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Artist, a job that makes you dream

The artist Idan Wizen shares his experience as an artist and gives you his advice.

Face to face with the artist Idan Wizen. Like top athletes or comedians, more and more young people dream of becoming an artist and thereby making a comfortable living from it. The reality is often a long way from the idealized image that we have of it. Meeting with Idan Wizen, artist-photographer for more than 10 years.


Would you prefer to read than watch a video?

Face to face with the artist Idan Wizen 

Hello, I’m Idan Wizen artist photographer in Paris, I had the chance for more than ten years to do more than forty exposures in France, the United States, Japan, and to do my job, full-time artist photographer.


What constraints do you face as an artist?

Today, becoming a visual artist is not something obvious, there are many people who want it and necessarily few chosen. As in many professions, whether for singers, for music, for athletes, spots are scarce. I believe it takes three things : a little bit of talent, a lot of work and a lot of determination. And a bit of luck too! Unfortunately, talent and hard work are not always enough. You have to be persistent and keep working all the time.


It is often said that to be an artist, you have to find your style. What do you think?

It really depends on what you mean by style. I think the first thing to have is something to tell, a story, ideas, a vision of the world that is specific to you, that is unique, not to tell the same thing as everyone else. If we mean by style only a graphic universe that is a little different or not too much from this which has already been done, I don’t think that’s necessarily what’s interesting. What is really interesting above all, is to have strong and powerful ideas that will surprise the general public and then, who can fit into a graphic universe whatsoever.


What place does the artist occupy in today’s society?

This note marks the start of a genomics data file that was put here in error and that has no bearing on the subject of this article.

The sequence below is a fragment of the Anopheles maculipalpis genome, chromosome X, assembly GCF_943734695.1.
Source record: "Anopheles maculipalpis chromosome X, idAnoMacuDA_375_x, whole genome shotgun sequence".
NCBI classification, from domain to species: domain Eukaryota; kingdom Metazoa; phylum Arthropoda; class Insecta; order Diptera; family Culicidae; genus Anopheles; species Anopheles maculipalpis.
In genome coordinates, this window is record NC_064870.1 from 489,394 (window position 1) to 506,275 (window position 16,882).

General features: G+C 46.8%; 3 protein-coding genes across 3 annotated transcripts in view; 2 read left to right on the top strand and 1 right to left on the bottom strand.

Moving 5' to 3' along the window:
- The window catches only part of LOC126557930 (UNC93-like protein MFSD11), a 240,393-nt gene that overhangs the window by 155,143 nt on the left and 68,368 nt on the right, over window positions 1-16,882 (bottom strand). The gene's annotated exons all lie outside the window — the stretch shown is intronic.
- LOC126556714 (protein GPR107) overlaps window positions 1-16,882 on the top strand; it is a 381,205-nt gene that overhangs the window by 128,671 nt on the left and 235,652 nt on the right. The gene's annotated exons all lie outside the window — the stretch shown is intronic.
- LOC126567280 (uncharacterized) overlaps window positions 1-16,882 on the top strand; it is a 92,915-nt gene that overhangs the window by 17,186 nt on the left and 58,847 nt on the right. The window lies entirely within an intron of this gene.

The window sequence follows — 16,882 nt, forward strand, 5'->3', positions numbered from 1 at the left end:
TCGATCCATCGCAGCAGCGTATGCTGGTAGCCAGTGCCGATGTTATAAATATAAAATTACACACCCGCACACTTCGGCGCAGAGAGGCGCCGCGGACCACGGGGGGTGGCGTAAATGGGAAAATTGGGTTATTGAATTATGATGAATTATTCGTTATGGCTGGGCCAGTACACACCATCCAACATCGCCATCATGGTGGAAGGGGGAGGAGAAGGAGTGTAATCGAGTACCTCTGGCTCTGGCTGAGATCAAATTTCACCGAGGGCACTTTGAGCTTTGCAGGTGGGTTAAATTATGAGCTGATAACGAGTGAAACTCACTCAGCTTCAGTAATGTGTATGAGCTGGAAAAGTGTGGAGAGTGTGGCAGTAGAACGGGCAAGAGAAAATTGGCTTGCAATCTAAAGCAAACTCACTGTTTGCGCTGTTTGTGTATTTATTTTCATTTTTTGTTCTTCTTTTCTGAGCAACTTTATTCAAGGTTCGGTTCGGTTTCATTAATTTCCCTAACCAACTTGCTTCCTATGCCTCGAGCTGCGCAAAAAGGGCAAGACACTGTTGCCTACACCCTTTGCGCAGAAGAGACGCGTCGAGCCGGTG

I believe that in our current society, maybe more than before. The artist has a fundamental place. He is one of the few who can be totally free in his creations, in his speeches, in what will show us. And I think in his role, he’s not just there to show aesthetics, to communicate something beautiful. That’s decoration and design. He is there to make us evolve on ideas, policies, sociological, philosophical. He’s here to bring something new, he is one of the few who can take the risks of being totally independent and to be able to offer something that only comes out of its vision of things, which may or may not interest the general public, and precisely, the society of tomorrow.


Do you think that society sufficiently supports artistic creation?

First, we must define what we call society. I think we can make two main categories. We will have the public authorities on one side and the general public on the other side. When it comes to public authorities, I tend to think that they support too much contemporary art and especially a certain type of art. I find it unfortunate. Precisely, the fact that State art can be dirigiste like that can precisely create certain limits and certain impediments in it to be able to develop contemporary art and the freedom of artists. As far as the general public is concerned, on the other hand, on the contrary, I tend to think that they do not support enough contemporary creation and the small artists of today. I’m not talking about the big names that sell for several millions euros or hundreds of millions of euros for certain artworks, but rather small artists, painters, photographers, sculptors who are very close to us. The local artist where precisely, I think the general public tends to fall back on reproduction towards very industrialized things. Rather than contemporary creation, which is very interesting.